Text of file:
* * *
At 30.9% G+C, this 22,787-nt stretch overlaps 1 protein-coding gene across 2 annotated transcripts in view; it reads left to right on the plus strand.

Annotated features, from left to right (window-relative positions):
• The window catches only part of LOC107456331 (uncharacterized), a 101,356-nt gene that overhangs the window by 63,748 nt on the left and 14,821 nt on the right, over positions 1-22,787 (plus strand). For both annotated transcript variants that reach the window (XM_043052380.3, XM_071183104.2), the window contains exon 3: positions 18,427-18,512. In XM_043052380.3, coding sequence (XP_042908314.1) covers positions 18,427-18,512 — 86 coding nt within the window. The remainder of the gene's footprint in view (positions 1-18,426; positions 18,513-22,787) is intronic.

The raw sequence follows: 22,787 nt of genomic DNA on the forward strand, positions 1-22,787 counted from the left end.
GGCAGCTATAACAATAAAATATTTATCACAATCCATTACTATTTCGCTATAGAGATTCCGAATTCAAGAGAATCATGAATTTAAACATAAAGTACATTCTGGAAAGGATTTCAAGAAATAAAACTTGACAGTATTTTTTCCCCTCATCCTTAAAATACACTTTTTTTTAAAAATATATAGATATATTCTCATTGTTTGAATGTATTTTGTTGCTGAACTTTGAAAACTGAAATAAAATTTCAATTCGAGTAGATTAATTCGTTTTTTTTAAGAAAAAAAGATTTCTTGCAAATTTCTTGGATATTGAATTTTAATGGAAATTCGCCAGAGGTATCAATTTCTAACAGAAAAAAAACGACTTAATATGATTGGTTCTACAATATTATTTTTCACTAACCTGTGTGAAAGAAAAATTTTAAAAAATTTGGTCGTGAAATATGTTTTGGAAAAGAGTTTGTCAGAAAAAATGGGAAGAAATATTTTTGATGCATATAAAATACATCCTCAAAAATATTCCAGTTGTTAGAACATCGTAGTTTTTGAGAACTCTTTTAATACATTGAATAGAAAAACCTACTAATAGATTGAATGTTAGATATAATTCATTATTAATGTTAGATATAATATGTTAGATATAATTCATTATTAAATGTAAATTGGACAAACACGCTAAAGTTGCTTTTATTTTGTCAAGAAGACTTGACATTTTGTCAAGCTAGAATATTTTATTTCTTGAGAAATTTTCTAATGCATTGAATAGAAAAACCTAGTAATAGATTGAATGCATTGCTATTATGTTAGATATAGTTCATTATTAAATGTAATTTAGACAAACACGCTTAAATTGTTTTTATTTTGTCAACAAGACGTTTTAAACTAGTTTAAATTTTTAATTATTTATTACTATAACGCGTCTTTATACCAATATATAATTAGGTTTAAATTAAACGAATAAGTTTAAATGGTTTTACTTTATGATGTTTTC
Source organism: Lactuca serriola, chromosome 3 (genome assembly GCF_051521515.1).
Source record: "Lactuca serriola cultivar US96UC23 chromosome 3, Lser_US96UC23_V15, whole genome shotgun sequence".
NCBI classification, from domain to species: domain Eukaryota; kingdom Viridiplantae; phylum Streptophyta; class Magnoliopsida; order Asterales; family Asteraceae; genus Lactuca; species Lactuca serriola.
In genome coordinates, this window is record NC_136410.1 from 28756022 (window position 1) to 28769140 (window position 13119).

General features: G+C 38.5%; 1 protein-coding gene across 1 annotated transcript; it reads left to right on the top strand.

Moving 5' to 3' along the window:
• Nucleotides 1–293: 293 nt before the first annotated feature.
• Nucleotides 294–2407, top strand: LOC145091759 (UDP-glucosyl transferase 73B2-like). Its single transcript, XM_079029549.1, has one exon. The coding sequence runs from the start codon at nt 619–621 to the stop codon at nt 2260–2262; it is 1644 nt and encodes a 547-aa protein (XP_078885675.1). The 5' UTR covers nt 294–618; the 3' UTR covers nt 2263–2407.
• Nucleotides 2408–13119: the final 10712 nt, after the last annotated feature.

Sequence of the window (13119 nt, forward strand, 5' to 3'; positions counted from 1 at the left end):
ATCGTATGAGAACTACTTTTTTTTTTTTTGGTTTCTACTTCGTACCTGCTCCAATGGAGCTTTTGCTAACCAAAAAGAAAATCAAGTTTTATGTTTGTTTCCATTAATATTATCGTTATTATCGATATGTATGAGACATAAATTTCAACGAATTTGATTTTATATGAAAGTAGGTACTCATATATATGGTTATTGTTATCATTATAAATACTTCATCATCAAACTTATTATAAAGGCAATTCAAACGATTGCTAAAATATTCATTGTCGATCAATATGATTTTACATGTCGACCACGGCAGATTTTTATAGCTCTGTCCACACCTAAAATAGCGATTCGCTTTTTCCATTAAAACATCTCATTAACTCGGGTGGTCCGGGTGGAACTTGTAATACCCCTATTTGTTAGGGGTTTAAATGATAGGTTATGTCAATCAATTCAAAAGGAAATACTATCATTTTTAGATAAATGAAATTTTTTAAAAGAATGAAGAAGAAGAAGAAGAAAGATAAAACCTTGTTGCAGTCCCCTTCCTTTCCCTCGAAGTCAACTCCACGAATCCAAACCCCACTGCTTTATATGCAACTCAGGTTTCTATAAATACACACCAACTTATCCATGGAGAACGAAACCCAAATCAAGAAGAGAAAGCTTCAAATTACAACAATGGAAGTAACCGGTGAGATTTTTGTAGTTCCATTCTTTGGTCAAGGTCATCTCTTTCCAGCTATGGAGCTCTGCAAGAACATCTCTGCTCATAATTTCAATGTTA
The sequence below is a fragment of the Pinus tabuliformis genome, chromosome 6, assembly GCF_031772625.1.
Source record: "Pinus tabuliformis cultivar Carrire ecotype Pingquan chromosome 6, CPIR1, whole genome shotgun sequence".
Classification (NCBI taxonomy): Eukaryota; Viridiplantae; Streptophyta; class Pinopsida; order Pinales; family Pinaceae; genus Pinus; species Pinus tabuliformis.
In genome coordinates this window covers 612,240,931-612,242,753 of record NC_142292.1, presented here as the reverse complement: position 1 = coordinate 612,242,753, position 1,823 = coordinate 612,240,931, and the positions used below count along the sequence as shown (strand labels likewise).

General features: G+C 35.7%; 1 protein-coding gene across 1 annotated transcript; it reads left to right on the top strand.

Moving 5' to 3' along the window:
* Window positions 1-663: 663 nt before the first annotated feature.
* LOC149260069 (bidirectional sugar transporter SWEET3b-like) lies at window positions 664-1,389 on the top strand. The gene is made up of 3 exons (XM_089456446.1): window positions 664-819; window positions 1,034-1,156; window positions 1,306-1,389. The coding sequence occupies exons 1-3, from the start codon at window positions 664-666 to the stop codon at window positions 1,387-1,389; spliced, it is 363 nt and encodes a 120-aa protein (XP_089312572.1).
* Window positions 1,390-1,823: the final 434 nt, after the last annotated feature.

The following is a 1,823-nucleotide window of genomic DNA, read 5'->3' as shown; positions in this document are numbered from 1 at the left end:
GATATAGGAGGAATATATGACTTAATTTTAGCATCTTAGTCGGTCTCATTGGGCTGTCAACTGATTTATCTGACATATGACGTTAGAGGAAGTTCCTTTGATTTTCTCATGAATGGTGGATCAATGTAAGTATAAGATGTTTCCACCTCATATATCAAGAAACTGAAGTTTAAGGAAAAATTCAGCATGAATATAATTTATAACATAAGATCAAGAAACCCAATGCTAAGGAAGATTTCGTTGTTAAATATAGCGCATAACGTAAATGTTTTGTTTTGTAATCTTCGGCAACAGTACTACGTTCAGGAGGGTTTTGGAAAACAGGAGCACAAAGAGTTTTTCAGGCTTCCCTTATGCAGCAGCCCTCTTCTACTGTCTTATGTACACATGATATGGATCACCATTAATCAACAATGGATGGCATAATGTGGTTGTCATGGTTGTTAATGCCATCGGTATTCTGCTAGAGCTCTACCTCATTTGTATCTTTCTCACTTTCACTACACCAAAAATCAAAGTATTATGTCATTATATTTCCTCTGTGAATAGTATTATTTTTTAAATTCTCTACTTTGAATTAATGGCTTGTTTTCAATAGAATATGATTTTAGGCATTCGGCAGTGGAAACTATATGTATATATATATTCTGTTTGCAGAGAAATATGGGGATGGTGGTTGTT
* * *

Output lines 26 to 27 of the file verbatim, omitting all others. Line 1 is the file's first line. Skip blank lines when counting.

The following is a 1,823-nucleotide window of genomic DNA, read 5'->3' as shown; positions in this document are numbered from 1 at the left end:
GATATAGGAGGAATATATGACTTAATTTTAGCATCTTAGTCGGTCTCATTGGGCTGTCAACTGATTTATCTGACATATGACGTTAGAGGAAGTTCCTTTGATTTTCTCATGAATGGTGGATCAATGTAAGTATAAGATGTTTCCACCTCATATATCAAGAAACTGAAGTTTAAGGAAAAATTCAGCATGAATATAATTTATAACATAAGATCAAGAAACCCAATGCTAAGGAAGATTTCGTTGTTAAATATAGCGCATAACGTAAATGTTTTGTTTTGTAATCTTCGGCAACAGTACTACGTTCAGGAGGGTTTTGGAAAACAGGAGCACAAAGAGTTTTTCAGGCTTCCCTTATGCAGCAGCCCTCTTCTACTGTCTTATGTACACATGATATGGATCACCATTAATCAACAATGGATGGCATAATGTGGTTGTCATGGTTGTTAATGCCATCGGTATTCTGCTAGAGCTCTACCTCATTTGTATCTTTCTCACTTTCACTACACCAAAAATCAAAGTATTATGTCATTATATTTCCTCTGTGAATAGTATTATTTTTTAAATTCTCTACTTTGAATTAATGGCTTGTTTTCAATAGAATATGATTTTAGGCATTCGGCAGTGGAAACTATATGTATATATATATTCTGTTTGCAGAGAAATATGGGGATGGTGGTTGTT